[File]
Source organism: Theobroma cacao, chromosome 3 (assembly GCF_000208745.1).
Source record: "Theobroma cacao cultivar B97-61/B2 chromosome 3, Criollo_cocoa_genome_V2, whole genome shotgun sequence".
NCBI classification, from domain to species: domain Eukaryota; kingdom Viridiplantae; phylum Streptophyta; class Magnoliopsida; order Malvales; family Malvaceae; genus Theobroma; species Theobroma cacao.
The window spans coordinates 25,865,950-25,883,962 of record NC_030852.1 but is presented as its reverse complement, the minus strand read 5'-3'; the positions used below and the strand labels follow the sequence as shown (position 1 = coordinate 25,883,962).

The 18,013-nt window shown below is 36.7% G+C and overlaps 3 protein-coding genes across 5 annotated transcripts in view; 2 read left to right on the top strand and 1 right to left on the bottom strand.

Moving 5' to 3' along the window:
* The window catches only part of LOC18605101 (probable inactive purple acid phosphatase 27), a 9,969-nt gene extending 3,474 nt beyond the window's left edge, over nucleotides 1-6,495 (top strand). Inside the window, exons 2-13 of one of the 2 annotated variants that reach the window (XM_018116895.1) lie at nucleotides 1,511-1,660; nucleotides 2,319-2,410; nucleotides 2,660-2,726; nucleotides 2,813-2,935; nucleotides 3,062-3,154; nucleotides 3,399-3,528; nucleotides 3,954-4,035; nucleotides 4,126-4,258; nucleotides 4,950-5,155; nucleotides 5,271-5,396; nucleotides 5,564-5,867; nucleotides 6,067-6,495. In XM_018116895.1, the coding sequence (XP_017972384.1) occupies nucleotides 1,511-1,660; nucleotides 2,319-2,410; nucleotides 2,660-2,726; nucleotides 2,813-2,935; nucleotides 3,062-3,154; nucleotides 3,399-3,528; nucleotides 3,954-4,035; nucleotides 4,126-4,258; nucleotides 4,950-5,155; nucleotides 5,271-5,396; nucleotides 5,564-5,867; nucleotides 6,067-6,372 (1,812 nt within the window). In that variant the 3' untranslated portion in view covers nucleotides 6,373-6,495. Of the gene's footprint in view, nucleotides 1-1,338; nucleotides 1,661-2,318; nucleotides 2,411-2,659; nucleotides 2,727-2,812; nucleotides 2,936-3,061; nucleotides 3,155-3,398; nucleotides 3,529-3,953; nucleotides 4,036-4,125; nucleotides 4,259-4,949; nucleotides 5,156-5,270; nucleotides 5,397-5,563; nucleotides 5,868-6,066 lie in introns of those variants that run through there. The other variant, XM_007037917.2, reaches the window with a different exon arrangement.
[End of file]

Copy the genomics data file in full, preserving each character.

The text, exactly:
Source organism: Theobroma cacao, chromosome 3 (assembly GCF_000208745.1).
Source record: "Theobroma cacao cultivar B97-61/B2 chromosome 3, Criollo_cocoa_genome_V2, whole genome shotgun sequence".
NCBI classification, from domain to species: domain Eukaryota; kingdom Viridiplantae; phylum Streptophyta; class Magnoliopsida; order Malvales; family Malvaceae; genus Theobroma; species Theobroma cacao.
The window spans coordinates 25,865,950-25,883,962 of record NC_030852.1 but is presented as its reverse complement, the minus strand read 5'-3'; the positions used below and the strand labels follow the sequence as shown (position 1 = coordinate 25,883,962).

The 18,013-nt window shown below is 36.7% G+C and overlaps 3 protein-coding genes across 5 annotated transcripts in view; 2 read left to right on the top strand and 1 right to left on the bottom strand.

Moving 5' to 3' along the window:
* The window catches only part of LOC18605101 (probable inactive purple acid phosphatase 27), a 9,969-nt gene extending 3,474 nt beyond the window's left edge, over nucleotides 1-6,495 (top strand). Inside the window, exons 2-13 of one of the 2 annotated variants that reach the window (XM_018116895.1) lie at nucleotides 1,511-1,660; nucleotides 2,319-2,410; nucleotides 2,660-2,726; nucleotides 2,813-2,935; nucleotides 3,062-3,154; nucleotides 3,399-3,528; nucleotides 3,954-4,035; nucleotides 4,126-4,258; nucleotides 4,950-5,155; nucleotides 5,271-5,396; nucleotides 5,564-5,867; nucleotides 6,067-6,495. In XM_018116895.1, the coding sequence (XP_017972384.1) occupies nucleotides 1,511-1,660; nucleotides 2,319-2,410; nucleotides 2,660-2,726; nucleotides 2,813-2,935; nucleotides 3,062-3,154; nucleotides 3,399-3,528; nucleotides 3,954-4,035; nucleotides 4,126-4,258; nucleotides 4,950-5,155; nucleotides 5,271-5,396; nucleotides 5,564-5,867; nucleotides 6,067-6,372 (1,812 nt within the window). In that variant the 3' untranslated portion in view covers nucleotides 6,373-6,495. Of the gene's footprint in view, nucleotides 1-1,338; nucleotides 1,661-2,318; nucleotides 2,411-2,659; nucleotides 2,727-2,812; nucleotides 2,936-3,061; nucleotides 3,155-3,398; nucleotides 3,529-3,953; nucleotides 4,036-4,125; nucleotides 4,259-4,949; nucleotides 5,156-5,270; nucleotides 5,397-5,563; nucleotides 5,868-6,066 lie in introns of those variants that run through there. The other variant, XM_007037917.2, reaches the window with a different exon arrangement.